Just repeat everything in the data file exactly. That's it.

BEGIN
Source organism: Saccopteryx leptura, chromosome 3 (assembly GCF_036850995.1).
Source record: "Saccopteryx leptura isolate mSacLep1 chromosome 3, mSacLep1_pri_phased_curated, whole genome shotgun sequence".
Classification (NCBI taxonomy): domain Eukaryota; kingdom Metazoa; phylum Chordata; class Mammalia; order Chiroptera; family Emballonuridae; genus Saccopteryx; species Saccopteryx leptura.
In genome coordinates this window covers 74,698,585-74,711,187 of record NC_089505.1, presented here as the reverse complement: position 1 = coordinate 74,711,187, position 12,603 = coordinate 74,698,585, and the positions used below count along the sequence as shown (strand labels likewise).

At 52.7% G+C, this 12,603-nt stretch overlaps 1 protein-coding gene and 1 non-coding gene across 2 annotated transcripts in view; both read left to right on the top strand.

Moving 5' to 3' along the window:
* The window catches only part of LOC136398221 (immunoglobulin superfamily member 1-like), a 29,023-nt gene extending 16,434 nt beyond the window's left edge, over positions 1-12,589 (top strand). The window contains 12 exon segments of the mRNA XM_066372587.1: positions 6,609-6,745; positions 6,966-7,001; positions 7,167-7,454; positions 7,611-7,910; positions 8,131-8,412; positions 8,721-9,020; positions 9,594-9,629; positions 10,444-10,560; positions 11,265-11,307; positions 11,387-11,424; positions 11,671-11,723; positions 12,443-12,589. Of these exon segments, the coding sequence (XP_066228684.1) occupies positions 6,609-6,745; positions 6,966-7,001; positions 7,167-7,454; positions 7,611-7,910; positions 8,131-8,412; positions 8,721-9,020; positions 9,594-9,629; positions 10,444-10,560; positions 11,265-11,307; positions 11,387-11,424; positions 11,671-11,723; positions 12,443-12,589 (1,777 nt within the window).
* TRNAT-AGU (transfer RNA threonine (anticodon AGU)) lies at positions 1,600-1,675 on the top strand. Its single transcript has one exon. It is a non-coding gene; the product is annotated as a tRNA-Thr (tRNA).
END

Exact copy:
Source organism: Saccopteryx leptura, chromosome 3 (assembly GCF_036850995.1).
Source record: "Saccopteryx leptura isolate mSacLep1 chromosome 3, mSacLep1_pri_phased_curated, whole genome shotgun sequence".
Classification (NCBI taxonomy): domain Eukaryota; kingdom Metazoa; phylum Chordata; class Mammalia; order Chiroptera; family Emballonuridae; genus Saccopteryx; species Saccopteryx leptura.
In genome coordinates this window covers 74,698,585-74,711,187 of record NC_089505.1, presented here as the reverse complement: position 1 = coordinate 74,711,187, position 12,603 = coordinate 74,698,585, and the positions used below count along the sequence as shown (strand labels likewise).

At 52.7% G+C, this 12,603-nt stretch overlaps 1 protein-coding gene and 1 non-coding gene across 2 annotated transcripts in view; both read left to right on the top strand.

Moving 5' to 3' along the window:
* The window catches only part of LOC136398221 (immunoglobulin superfamily member 1-like), a 29,023-nt gene extending 16,434 nt beyond the window's left edge, over positions 1-12,589 (top strand). The window contains 12 exon segments of the mRNA XM_066372587.1: positions 6,609-6,745; positions 6,966-7,001; positions 7,167-7,454; positions 7,611-7,910; positions 8,131-8,412; positions 8,721-9,020; positions 9,594-9,629; positions 10,444-10,560; positions 11,265-11,307; positions 11,387-11,424; positions 11,671-11,723; positions 12,443-12,589. Of these exon segments, the coding sequence (XP_066228684.1) occupies positions 6,609-6,745; positions 6,966-7,001; positions 7,167-7,454; positions 7,611-7,910; positions 8,131-8,412; positions 8,721-9,020; positions 9,594-9,629; positions 10,444-10,560; positions 11,265-11,307; positions 11,387-11,424; positions 11,671-11,723; positions 12,443-12,589 (1,777 nt within the window).
* TRNAT-AGU (transfer RNA threonine (anticodon AGU)) lies at positions 1,600-1,675 on the top strand. Its single transcript has one exon. It is a non-coding gene; the product is annotated as a tRNA-Thr (tRNA).